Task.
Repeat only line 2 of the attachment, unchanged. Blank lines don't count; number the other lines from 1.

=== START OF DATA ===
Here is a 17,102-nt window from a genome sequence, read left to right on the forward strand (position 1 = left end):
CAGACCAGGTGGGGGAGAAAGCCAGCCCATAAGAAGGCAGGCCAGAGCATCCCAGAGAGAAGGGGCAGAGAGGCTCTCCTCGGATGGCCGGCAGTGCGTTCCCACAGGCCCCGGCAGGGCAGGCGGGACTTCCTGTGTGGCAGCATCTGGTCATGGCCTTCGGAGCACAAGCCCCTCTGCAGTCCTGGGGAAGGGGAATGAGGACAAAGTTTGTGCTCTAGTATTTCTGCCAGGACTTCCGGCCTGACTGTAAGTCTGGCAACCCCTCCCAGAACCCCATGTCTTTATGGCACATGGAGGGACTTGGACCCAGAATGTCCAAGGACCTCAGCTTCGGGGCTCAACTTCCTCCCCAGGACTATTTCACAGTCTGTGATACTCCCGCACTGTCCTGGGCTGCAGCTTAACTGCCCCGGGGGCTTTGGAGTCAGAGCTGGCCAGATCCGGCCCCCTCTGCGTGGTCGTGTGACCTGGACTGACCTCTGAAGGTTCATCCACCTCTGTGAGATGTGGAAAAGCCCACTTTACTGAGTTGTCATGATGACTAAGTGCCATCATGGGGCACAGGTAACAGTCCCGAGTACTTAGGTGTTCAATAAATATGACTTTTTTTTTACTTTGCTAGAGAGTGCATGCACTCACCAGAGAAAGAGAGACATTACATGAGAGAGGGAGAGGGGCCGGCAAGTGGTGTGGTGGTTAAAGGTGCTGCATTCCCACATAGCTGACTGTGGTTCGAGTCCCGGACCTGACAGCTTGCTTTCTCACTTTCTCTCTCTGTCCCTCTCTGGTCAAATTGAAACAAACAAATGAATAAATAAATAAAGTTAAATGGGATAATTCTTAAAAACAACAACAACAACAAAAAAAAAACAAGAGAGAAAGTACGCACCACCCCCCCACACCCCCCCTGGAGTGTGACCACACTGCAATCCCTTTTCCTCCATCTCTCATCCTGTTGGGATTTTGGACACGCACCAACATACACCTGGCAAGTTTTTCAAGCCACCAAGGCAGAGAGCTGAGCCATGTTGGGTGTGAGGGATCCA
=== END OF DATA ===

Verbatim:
CAGACCAGGTGGGGGAGAAAGCCAGCCCATAAGAAGGCAGGCCAGAGCATCCCAGAGAGAAGGGGCAGAGAGGCTCTCCTCGGATGGCCGGCAGTGCGTTCCCACAGGCCCCGGCAGGGCAGGCGGGACTTCCTGTGTGGCAGCATCTGGTCATGGCCTTCGGAGCACAAGCCCCTCTGCAGTCCTGGGGAAGGGGAATGAGGACAAAGTTTGTGCTCTAGTATTTCTGCCAGGACTTCCGGCCTGACTGTAAGTCTGGCAACCCCTCCCAGAACCCCATGTCTTTATGGCACATGGAGGGACTTGGACCCAGAATGTCCAAGGACCTCAGCTTCGGGGCTCAACTTCCTCCCCAGGACTATTTCACAGTCTGTGATACTCCCGCACTGTCCTGGGCTGCAGCTTAACTGCCCCGGGGGCTTTGGAGTCAGAGCTGGCCAGATCCGGCCCCCTCTGCGTGGTCGTGTGACCTGGACTGACCTCTGAAGGTTCATCCACCTCTGTGAGATGTGGAAAAGCCCACTTTACTGAGTTGTCATGATGACTAAGTGCCATCATGGGGCACAGGTAACAGTCCCGAGTACTTAGGTGTTCAATAAATATGACTTTTTTTTTACTTTGCTAGAGAGTGCATGCACTCACCAGAGAAAGAGAGACATTACATGAGAGAGGGAGAGGGGCCGGCAAGTGGTGTGGTGGTTAAAGGTGCTGCATTCCCACATAGCTGACTGTGGTTCGAGTCCCGGACCTGACAGCTTGCTTTCTCACTTTCTCTCTCTGTCCCTCTCTGGTCAAATTGAAACAAACAAATGAATAAATAAATAAAGTTAAATGGGATAATTCTTAAAAACAACAACAACAACAAAAAAAAAACAAGAGAGAAAGTACGCACCACCCCCCCACACCCCCCCTGGAGTGTGACCACACTGCAATCCCTTTTCCTCCATCTCTCATCCTGTTGGGATTTTGGACACGCACCAACATACACCTGGCAAGTTTTTCAAGCCACCAAGGCAGAGAGCTGAGCCATGTTGGGTGTGAGGGATCCA